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The craftsman
Vol. XVII, Number 3 (December 1909)

Stickley, Gustav
Rapid growth of the garden city movement, which promises to reorganize social conditions all over the world,   pp. 296-310 PDF (5.4 MB)


Page 308


    GROWTH OF THE GARDEN CITY MOVEMENT
examples the cottages and farmhouses of old England and have
kept intact the style which, more than any other, is suited to the
country, even while modifying the buildings to suit the most modern
requirements.
   One of the first principles observed in the planning of the suburb
was that this tract of land was intended to be built on, not built up.
To this end an Act of Parliament was secured limiting the number
of houses to be built to the acre to twelve, instead of fifty, so that the
g arden space is ample and is forever secured against encroachment.
The houses are most effectively grouped around crescents or quad-
rangles or are scattered singly along irregular, winding roads. The
great charm of the place is due to the fact that every bit of natural
beauty has been preserved. Not a tree has been taken down nor a
hedgerow disturbed,-and Wyldes, like Hampstead Heath, has been
famous for centuries for its magnificent trees and fine old hedges of
thorn. Where the town plan, as it was first laid out, did not agree
with the position of the trees, hedges and other long-established
features, the plan was altered. Therefore, the streets and driveways,
instead of being laid out in prim squares or diagonals, follow the lines
of the hedges, and here and there a house nestles close to the base
of a fine old tree which forms the chief glory of the little garden, and
seems to shelter and protect the cottage at its feet. The effect of
this policy can hardly be realized by people who are accustomed to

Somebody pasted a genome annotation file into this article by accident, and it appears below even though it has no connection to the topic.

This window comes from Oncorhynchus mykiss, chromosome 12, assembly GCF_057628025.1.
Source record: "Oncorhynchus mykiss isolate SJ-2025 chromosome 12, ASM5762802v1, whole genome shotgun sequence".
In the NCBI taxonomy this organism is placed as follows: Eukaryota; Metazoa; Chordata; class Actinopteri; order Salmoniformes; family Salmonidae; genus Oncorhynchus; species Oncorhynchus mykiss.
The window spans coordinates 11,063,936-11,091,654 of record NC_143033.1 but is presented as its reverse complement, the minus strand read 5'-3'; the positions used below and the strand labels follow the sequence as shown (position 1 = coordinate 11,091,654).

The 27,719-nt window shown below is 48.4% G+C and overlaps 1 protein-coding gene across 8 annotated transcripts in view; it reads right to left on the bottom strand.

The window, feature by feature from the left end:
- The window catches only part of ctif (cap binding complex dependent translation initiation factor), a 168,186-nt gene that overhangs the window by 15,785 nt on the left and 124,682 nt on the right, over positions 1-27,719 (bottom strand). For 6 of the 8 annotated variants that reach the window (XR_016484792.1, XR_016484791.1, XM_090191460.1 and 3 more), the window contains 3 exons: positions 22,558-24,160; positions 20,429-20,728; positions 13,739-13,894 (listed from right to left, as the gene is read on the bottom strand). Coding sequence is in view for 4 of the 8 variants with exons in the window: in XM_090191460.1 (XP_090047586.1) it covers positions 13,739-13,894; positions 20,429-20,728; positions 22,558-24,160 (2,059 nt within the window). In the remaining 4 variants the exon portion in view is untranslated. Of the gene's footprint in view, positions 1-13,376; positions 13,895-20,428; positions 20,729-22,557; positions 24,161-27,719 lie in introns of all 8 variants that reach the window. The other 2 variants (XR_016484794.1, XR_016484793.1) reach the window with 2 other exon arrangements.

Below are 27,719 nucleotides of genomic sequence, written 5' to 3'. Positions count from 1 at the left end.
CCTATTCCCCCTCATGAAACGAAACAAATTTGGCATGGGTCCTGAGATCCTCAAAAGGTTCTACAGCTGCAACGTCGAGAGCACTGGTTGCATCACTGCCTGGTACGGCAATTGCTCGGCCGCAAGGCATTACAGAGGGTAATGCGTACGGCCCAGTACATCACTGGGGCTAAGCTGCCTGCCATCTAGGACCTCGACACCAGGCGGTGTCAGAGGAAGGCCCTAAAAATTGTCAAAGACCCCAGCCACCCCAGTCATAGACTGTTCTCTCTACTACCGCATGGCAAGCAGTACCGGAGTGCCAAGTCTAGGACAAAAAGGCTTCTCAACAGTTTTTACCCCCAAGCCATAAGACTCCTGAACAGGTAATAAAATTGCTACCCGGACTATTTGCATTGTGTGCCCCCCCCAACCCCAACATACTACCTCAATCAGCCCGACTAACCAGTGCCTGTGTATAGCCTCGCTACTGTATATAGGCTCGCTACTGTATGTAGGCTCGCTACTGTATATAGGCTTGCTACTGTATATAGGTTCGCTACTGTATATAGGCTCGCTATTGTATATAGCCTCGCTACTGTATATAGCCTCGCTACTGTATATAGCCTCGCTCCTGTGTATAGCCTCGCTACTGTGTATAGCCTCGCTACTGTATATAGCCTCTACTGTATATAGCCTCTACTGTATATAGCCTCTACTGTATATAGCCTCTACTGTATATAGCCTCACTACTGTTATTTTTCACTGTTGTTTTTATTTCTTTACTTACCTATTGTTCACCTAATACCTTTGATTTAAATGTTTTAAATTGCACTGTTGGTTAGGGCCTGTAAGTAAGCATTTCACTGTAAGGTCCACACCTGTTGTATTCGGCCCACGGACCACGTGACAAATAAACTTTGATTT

seeing a new tract of land developed for building purposes by the
usual means of removing every scrap of timber, filling up every in-
equality, and leveling the whole surface into flat monotony, to be
planted anew with infant trees and shrubs after the houses are built.
t goes without saying that all such "development" was ruled out
of Hampstead Garden Suburb from the very beginning and to this
bit of wisdom it owes the appearance of age and permanence which
usually belongs only to an old town. This effect is heightened by
the appearance of the houses themselves, which are wonderfully
rich and mellow in coloring. As the English law forbids the build-
ing of wooden houses, these are all of stone, brick or rough-cast cement,
with roofs of pan tiles or heavy, rough slates. Nearly all these roofs
are red and where cement is used for the walls it is, for the most part,
colored to a warm biscuit brown, which blends beautifully with the
dull red or fawn of the bricks and the varied colorings found in split
stone.
    The social element, which is, after all, the main object of the
 whole movement toward garden villages and better housing, pre-
 dominates in Hampstead Garden Suburbs. While it is possible
 there to pay any rent one pleases for a dwelling as large and elab-
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